Connor left them in the kitchen and thundered down to the basement.  His stepfather had replaced the sheetrock last weekend and coated it with a creamy white eggshell paint.  Every other wall in the house was covered with photographs of Connor and his parents, his stepfather and the extended family.  His mom refused to take down the pictures of his father, vacation shots of them playing on a white sand beach near Tampa, holding Connor on a hayride when he was an infant, standing beside him after a tee-ball tournament.  All reminders of something that couldn’t be reclaimed.  Sometimes Connor fell asleep in the basement, and dreams of his father woke him sweaty and shivering.

Connor rapped the new wall with his knuckles until he found a hollow gap between the studs, then turned and elbowed a thick foot-long dent into the sheetrock.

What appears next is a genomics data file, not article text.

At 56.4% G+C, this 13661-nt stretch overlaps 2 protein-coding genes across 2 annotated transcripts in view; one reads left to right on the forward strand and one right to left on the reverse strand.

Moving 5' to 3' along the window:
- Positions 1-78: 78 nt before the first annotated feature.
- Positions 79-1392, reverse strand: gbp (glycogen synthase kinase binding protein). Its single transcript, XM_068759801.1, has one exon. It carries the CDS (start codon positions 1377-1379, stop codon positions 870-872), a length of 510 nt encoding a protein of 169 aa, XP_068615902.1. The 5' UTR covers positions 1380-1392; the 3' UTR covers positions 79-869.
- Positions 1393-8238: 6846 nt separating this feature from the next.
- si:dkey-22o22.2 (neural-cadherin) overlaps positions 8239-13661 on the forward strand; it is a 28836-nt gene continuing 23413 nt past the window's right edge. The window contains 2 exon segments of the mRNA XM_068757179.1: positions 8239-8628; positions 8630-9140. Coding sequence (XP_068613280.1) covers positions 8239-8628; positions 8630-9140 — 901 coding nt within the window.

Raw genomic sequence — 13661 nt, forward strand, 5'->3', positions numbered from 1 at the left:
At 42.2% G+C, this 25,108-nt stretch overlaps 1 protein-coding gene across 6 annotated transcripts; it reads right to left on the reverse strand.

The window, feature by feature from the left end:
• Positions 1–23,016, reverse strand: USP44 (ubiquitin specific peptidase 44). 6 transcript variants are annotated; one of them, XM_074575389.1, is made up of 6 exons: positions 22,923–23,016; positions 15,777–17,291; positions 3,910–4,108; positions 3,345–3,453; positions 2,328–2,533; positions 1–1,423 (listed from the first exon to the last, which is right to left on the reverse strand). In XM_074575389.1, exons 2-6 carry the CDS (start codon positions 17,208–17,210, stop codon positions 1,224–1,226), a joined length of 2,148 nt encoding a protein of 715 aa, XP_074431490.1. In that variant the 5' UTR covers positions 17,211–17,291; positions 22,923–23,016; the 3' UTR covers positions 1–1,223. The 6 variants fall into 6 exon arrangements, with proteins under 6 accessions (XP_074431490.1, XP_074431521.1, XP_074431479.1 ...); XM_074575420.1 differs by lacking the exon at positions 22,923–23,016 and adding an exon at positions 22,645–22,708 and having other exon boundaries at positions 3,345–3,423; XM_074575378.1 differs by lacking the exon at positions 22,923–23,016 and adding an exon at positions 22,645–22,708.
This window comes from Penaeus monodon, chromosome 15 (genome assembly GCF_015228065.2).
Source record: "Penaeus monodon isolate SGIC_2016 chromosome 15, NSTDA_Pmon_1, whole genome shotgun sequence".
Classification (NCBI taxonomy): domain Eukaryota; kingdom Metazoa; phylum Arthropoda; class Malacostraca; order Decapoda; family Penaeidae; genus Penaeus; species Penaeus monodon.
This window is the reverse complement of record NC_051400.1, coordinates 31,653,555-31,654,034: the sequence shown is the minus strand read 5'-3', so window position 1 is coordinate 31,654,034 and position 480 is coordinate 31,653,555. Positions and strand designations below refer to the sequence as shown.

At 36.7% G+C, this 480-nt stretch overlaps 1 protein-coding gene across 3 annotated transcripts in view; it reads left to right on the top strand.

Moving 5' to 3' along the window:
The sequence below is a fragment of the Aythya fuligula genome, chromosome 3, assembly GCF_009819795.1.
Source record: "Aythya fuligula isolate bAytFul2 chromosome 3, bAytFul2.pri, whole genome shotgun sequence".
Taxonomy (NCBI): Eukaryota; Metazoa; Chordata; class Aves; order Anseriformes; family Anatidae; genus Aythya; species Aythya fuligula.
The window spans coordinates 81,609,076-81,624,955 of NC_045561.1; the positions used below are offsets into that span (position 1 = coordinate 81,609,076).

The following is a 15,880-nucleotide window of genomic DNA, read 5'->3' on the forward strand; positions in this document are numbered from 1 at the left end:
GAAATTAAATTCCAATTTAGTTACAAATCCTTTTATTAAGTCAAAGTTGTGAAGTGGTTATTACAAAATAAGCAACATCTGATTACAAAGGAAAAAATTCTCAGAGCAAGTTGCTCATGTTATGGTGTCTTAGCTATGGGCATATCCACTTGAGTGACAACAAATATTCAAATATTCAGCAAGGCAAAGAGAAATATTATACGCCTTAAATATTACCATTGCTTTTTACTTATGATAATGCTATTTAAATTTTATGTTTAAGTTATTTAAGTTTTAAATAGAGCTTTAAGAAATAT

His stepfather’s footsteps immediately pounded down the stairs, and Connor squared up, begging for it.  His stepfather rounded the corner and threw his arms up in the air.  “Goddamn it, Connie!”

Connor didn’t move.  “Sorry, Dad.”

His stepfather glared at him and stepped closer.  “You can cut that shit out right now.  Your dad’s in Florida with his teenaged whore.  Punching holes in the wall won’t bring him back.”  His eyes flicked from Connor to the fresh indented flap of sheetrock, and then he turned and left.


Late in July, they received an invitation to a house party through Samantha.  “Finally,” Connor said, “Being friends with Chins pays off.”

“You still call me that?  I’ve lost fourteen pounds.”

“Who’s going to be at this party?” Justin said.  “Plenty of girls?”

Who was there was everyone from the graduated seniors to the sophomores who had gotten their licenses days before.  Through an arched white gate into an unfenced backyard that ran out to a creek.  They’d laid down tarps and flat garbage bags and pinned them to the lawn with gardening spikes and soaked the whole thing with a hose and a steady stream of Dawn dish soap.  Guys in shorts and girls in bikinis hurtled down the slide, shrieking and twisting a hundred feet until they hit the drop to the creek and plunged into the murky water.  The run-up approach to the slide was bordered by a dozen red and blue coolers.